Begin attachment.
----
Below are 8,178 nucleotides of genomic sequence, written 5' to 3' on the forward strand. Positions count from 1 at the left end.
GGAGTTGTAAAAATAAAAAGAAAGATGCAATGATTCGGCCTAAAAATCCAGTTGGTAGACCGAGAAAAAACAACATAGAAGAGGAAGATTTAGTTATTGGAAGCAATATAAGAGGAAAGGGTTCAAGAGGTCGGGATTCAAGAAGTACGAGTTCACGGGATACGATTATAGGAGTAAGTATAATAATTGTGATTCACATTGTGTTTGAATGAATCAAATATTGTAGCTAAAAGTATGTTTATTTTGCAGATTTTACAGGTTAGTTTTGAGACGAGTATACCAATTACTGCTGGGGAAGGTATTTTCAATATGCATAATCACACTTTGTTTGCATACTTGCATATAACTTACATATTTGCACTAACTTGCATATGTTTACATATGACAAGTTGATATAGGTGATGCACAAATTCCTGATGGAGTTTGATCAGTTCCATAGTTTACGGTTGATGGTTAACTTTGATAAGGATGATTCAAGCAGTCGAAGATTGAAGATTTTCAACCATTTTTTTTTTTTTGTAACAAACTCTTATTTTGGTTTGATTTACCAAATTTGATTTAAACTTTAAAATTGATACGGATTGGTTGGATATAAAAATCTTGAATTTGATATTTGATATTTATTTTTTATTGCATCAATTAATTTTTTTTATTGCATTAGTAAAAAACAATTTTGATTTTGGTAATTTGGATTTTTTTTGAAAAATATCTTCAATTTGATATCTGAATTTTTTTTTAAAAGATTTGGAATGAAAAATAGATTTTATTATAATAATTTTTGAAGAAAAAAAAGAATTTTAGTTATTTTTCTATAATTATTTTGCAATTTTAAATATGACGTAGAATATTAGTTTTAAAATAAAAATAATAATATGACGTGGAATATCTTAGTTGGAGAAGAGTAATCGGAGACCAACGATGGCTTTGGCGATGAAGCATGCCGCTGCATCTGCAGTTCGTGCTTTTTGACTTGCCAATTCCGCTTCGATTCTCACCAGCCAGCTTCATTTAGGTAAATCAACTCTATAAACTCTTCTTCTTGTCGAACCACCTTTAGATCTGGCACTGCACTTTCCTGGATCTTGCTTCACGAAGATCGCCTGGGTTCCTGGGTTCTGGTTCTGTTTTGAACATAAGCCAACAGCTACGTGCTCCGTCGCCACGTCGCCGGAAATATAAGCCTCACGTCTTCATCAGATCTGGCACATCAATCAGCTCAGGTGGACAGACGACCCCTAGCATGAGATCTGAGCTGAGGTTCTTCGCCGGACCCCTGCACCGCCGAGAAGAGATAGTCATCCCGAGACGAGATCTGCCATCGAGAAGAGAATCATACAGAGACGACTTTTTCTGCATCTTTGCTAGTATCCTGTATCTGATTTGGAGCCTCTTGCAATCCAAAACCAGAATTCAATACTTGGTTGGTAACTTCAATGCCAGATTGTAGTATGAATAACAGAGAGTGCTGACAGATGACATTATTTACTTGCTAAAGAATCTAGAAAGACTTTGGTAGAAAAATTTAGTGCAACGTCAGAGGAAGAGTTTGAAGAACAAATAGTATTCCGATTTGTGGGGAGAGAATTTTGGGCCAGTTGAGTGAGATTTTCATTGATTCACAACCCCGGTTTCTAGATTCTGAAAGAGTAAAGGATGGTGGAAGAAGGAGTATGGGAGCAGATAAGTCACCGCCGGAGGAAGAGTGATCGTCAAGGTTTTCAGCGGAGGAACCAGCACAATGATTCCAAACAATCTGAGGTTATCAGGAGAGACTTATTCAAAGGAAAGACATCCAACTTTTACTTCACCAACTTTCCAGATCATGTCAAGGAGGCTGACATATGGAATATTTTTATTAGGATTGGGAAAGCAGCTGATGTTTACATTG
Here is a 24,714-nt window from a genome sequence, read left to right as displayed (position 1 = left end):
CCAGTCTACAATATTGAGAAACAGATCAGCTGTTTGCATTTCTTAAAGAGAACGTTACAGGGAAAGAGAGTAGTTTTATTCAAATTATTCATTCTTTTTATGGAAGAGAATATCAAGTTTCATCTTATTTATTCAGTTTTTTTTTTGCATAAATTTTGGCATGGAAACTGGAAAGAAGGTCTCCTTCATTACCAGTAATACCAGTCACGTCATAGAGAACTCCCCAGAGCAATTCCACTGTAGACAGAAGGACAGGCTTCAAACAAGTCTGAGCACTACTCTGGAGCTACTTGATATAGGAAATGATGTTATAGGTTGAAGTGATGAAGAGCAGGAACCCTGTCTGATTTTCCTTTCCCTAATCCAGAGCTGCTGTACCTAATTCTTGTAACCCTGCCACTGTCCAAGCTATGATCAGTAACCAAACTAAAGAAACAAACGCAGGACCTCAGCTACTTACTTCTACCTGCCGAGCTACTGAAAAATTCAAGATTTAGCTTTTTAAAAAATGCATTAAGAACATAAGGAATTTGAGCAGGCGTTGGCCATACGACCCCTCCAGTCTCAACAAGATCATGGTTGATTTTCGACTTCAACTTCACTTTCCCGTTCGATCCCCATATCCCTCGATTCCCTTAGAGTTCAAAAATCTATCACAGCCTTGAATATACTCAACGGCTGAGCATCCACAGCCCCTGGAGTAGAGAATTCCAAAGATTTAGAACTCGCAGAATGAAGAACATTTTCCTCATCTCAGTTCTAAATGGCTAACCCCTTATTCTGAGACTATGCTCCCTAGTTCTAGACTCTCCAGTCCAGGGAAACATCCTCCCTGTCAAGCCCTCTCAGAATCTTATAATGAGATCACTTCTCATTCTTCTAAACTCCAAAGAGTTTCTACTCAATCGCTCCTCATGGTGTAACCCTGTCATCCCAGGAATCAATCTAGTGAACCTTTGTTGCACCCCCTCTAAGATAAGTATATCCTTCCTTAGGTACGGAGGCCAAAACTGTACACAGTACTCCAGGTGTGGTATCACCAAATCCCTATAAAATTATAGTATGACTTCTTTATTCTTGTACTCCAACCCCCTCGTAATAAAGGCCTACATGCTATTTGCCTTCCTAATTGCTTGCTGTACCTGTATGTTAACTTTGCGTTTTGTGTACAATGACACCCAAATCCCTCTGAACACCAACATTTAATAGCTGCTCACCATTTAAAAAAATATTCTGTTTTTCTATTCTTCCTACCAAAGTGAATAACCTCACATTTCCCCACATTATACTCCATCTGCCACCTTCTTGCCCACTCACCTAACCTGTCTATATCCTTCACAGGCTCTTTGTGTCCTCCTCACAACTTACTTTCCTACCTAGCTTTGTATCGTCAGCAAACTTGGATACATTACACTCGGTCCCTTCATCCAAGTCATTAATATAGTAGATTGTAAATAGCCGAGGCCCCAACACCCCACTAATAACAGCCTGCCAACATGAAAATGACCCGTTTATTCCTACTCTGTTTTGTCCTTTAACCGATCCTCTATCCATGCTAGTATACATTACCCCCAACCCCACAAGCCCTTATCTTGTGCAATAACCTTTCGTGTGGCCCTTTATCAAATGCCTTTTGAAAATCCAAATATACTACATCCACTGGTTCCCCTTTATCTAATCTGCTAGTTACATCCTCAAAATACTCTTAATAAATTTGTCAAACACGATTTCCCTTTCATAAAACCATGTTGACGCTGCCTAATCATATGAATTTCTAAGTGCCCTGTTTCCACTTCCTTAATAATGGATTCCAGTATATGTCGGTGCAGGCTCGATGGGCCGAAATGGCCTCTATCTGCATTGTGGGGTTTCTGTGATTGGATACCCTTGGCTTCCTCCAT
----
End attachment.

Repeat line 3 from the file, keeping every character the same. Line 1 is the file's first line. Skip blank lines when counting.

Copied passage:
Here is a 24,714-nt window from a genome sequence, read left to right as displayed (position 1 = left end):